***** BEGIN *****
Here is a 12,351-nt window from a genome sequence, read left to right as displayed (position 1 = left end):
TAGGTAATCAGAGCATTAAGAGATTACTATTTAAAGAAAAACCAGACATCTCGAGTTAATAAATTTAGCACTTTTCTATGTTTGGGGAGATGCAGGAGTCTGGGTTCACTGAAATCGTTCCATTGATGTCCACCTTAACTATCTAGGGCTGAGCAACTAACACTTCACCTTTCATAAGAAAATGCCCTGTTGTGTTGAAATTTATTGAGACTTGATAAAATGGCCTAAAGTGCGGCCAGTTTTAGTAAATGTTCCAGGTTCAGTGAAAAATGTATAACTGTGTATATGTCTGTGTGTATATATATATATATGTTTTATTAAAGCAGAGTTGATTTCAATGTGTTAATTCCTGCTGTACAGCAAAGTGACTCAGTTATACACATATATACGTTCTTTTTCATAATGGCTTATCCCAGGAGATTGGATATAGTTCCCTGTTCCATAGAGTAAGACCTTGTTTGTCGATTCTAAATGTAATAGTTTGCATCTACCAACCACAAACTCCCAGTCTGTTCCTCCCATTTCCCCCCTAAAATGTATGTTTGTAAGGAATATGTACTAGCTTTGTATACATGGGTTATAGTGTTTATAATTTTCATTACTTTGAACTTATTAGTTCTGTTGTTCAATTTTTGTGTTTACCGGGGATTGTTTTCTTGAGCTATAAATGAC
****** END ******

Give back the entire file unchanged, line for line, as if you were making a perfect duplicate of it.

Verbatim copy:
Here is a 12,351-nt window from a genome sequence, read left to right as displayed (position 1 = left end):
TAGGTAATCAGAGCATTAAGAGATTACTATTTAAAGAAAAACCAGACATCTCGAGTTAATAAATTTAGCACTTTTCTATGTTTGGGGAGATGCAGGAGTCTGGGTTCACTGAAATCGTTCCATTGATGTCCACCTTAACTATCTAGGGCTGAGCAACTAACACTTCACCTTTCATAAGAAAATGCCCTGTTGTGTTGAAATTTATTGAGACTTGATAAAATGGCCTAAAGTGCGGCCAGTTTTAGTAAATGTTCCAGGTTCAGTGAAAAATGTATAACTGTGTATATGTCTGTGTGTATATATATATATATGTTTTATTAAAGCAGAGTTGATTTCAATGTGTTAATTCCTGCTGTACAGCAAAGTGACTCAGTTATACACATATATACGTTCTTTTTCATAATGGCTTATCCCAGGAGATTGGATATAGTTCCCTGTTCCATAGAGTAAGACCTTGTTTGTCGATTCTAAATGTAATAGTTTGCATCTACCAACCACAAACTCCCAGTCTGTTCCTCCCATTTCCCCCCTAAAATGTATGTTTGTAAGGAATATGTACTAGCTTTGTATACATGGGTTATAGTGTTTATAATTTTCATTACTTTGAACTTATTAGTTCTGTTGTTCAATTTTTGTGTTTACCGGGGATTGTTTTCTTGAGCTATAAATGAC